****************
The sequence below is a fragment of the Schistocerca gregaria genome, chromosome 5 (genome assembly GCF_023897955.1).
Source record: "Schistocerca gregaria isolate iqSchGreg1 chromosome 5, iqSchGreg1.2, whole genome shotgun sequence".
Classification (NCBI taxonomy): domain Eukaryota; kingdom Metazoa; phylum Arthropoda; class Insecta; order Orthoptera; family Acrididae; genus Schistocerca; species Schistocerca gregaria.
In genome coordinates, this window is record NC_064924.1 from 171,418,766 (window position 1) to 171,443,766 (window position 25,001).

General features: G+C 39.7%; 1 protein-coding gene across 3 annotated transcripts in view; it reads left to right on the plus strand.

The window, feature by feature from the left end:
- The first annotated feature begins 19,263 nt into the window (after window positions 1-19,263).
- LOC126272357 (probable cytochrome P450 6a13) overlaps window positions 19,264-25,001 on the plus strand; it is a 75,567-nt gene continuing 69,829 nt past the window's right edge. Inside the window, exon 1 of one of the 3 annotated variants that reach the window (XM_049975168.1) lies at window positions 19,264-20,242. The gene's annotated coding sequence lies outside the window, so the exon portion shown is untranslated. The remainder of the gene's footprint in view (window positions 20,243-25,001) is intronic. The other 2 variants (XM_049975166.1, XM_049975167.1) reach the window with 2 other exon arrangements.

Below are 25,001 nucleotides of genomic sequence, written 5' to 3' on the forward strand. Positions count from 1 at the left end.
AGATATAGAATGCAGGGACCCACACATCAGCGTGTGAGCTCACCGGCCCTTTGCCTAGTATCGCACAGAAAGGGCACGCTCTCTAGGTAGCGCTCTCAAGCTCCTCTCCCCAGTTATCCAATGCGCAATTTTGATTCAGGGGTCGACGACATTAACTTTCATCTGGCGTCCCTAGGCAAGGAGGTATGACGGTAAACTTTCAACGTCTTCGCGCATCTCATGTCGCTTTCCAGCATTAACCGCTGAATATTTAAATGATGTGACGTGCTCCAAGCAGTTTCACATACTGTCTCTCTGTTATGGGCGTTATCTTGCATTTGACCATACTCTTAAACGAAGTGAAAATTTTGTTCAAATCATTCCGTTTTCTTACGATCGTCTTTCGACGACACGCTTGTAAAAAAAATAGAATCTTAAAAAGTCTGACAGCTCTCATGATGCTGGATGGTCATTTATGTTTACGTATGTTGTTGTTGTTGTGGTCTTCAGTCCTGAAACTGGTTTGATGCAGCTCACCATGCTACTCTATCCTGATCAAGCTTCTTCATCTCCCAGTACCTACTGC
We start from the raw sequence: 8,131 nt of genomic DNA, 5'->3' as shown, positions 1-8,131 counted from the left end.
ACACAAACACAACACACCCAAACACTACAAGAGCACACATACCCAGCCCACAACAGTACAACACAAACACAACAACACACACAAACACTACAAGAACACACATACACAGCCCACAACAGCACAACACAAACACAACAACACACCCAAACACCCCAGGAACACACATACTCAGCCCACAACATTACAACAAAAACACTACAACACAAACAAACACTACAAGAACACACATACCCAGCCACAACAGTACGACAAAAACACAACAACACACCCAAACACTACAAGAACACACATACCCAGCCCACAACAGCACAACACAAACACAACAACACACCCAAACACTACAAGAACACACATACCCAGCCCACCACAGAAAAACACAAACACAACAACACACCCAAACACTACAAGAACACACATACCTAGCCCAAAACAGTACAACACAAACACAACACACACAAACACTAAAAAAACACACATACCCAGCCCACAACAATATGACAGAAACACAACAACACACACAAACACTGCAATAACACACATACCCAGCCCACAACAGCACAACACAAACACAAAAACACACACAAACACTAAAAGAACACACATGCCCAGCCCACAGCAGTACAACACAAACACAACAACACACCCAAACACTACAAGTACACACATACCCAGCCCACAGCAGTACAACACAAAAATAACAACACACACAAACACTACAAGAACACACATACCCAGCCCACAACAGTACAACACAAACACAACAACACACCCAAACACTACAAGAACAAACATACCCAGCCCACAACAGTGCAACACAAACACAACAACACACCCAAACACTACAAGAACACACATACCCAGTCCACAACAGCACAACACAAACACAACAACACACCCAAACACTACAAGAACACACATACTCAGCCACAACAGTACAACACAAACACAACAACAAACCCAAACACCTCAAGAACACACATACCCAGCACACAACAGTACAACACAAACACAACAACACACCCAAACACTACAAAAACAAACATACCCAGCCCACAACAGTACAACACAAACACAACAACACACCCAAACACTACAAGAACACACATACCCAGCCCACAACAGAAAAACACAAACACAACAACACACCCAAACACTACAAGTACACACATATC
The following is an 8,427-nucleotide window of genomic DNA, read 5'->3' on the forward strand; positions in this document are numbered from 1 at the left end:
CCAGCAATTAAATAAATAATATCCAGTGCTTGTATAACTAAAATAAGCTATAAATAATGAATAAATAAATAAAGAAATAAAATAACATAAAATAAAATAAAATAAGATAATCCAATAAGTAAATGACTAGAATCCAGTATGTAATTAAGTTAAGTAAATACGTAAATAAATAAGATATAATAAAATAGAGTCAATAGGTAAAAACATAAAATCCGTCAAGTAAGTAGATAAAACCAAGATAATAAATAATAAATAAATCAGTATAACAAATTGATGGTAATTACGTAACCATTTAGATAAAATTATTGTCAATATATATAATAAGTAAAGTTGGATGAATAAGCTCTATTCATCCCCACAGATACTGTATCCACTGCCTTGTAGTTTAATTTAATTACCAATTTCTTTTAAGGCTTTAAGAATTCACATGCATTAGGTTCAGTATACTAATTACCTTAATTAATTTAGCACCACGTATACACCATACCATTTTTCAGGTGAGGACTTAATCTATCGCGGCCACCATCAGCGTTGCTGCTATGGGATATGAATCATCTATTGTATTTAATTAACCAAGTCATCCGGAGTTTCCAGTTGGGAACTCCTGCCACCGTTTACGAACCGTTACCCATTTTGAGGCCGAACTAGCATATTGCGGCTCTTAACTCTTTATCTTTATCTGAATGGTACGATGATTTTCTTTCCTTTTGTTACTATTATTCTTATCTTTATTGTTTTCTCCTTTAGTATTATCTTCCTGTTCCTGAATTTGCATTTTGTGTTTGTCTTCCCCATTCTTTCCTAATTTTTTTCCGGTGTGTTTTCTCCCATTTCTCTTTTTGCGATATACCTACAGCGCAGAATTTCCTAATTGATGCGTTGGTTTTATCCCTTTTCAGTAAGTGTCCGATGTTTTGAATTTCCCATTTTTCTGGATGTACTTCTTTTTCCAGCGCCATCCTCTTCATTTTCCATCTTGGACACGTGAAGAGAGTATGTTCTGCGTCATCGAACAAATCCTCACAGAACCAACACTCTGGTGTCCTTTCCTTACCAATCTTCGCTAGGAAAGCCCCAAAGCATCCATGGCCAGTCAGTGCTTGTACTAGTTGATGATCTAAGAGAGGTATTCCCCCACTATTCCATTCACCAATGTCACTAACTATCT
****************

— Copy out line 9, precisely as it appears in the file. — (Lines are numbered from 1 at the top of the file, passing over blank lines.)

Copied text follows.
Below are 25,001 nucleotides of genomic sequence, written 5' to 3' on the forward strand. Positions count from 1 at the left end.